My partner, with the exception of precise orientation, copied my placements exactly. The Instructor was pleased.
The Instructor then asked specifically for two engineers to repeat the exercise and there were suddenly no lack of volunteers; soon two men were comfortably sitting back to back.
The one given the Sponges began, in a rapid and non-stop discourse, “Assume that the isosceles trapezoid in front of you is an exact duplication of the one in front of me, meaning of course that the two opposite sides are parallel and that the two other sides are of equal length. With your left hand, take one deceased poriferans in the color puce and place it equidistant from the corner located in the northeast quadrant of the trapezoid such that it is exactly a half inch from the side that is parallel. Next, select four miscellaneous poriferans and create a rhombus utilizing the diminutive ends for support.”
It went on from there in the same vein, but the listener at his back had already been lost and thrown up his hands in disgust as he could not distinguish which of the Sponges was the color puce (in fact there was no brownish-purple Sponge, as the speaker believed puce to be the color green and the listener didn’t know what color puce was at all!), nor could the listener correlate which of his corners would be the mirror image of the speaker’s northeast corner (not knowing the compass directions of the windowless room).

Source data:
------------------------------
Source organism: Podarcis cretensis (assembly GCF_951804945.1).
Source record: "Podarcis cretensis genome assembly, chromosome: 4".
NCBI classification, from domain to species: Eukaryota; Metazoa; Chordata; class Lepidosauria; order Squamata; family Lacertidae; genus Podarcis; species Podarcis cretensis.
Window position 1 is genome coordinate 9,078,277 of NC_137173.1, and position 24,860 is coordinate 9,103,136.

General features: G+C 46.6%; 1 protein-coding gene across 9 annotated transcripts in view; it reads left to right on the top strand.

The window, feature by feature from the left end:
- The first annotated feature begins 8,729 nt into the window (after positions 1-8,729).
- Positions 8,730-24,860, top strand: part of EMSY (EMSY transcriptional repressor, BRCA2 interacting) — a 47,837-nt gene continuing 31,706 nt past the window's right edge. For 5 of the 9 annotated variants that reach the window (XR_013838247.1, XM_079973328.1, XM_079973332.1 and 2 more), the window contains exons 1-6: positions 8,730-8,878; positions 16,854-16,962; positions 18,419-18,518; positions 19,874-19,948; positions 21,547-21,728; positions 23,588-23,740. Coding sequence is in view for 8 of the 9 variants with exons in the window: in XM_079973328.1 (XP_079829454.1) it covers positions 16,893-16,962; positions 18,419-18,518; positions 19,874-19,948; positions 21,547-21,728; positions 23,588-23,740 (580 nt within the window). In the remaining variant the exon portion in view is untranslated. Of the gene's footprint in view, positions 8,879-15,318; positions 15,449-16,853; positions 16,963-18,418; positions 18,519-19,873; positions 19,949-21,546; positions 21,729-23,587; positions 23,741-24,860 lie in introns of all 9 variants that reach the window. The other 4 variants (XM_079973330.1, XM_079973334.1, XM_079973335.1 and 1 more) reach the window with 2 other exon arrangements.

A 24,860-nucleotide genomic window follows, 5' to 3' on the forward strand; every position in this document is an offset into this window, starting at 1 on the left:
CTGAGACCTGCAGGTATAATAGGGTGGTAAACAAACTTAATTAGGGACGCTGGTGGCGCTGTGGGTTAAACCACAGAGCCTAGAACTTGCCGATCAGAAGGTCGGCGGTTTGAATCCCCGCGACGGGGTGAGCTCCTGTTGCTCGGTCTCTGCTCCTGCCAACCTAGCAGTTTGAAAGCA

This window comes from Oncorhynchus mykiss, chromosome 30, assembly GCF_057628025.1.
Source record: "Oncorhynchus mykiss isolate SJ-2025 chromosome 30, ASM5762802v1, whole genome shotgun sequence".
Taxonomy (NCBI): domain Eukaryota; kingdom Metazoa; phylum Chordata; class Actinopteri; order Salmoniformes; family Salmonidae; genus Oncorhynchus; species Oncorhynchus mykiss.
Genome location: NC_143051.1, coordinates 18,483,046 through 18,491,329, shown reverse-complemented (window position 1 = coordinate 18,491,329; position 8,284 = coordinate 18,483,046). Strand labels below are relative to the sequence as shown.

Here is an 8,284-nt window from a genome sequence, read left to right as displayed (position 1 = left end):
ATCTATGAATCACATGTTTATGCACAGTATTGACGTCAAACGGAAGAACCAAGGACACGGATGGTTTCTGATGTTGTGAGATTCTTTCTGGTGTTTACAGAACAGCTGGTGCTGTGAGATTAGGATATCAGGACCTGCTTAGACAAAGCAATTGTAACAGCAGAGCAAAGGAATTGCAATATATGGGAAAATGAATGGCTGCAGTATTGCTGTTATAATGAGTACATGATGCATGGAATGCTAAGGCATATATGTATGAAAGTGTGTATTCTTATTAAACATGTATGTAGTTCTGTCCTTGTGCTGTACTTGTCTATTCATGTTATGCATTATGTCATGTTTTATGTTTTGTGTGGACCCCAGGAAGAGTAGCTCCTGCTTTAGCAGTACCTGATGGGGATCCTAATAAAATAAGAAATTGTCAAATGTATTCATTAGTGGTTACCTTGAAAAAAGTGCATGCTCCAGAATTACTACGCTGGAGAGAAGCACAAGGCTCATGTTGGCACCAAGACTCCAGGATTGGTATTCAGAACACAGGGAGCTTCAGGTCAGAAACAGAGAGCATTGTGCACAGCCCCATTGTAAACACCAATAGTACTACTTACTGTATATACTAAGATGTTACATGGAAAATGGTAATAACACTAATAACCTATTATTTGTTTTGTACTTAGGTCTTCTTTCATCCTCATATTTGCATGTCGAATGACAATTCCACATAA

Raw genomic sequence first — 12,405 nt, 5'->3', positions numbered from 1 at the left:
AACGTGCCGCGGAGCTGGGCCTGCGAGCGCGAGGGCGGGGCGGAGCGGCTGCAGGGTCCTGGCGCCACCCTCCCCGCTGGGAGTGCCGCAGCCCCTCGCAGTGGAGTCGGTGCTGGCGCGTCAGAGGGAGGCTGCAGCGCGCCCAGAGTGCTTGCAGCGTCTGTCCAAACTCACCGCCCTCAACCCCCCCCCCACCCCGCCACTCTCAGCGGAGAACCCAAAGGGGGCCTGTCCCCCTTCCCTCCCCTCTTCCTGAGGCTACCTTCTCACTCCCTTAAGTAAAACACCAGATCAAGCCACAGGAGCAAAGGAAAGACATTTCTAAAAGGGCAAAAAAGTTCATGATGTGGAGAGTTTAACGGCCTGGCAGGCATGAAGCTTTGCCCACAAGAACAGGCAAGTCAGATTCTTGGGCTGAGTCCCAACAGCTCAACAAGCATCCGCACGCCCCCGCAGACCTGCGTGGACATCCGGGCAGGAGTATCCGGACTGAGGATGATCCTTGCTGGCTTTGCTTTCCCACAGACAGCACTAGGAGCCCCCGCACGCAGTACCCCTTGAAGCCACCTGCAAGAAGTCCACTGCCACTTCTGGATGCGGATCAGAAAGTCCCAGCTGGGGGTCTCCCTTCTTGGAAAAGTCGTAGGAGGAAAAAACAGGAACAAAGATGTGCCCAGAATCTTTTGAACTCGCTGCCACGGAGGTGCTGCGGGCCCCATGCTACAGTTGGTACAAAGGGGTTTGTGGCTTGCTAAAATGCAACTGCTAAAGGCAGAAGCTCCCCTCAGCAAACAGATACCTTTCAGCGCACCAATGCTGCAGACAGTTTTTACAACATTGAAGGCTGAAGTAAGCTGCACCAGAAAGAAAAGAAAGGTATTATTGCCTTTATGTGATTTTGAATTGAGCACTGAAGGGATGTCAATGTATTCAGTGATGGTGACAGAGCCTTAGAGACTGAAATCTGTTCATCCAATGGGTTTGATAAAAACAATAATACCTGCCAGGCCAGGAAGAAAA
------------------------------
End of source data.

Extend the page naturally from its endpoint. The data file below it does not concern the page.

Rest assured that the rest the speaker’s instructions were equally as complicated and undecipherable.
So how were two mere Program Administrators able to complete a task that two highly educated and much more highly paid Engineers could not?
Why, that is the moral of my story. KISS! Keep it simple, stupid!
I have probably told this story more times than the number of years I have lived because I “grew up” to teach and train engineers and scientists in the art of clear and unambiguous technical writing. This story was brought to mind again because, although it has been over a year since I have had to deal with the over-inflated egos of the highly educated who feel compelled to use complicated language to make their knowledge seem mystifying and confusing to the “outsiders,” I have learned that the Federal Government doesn’t have a patent on growing egos of this size. I met one just the other day.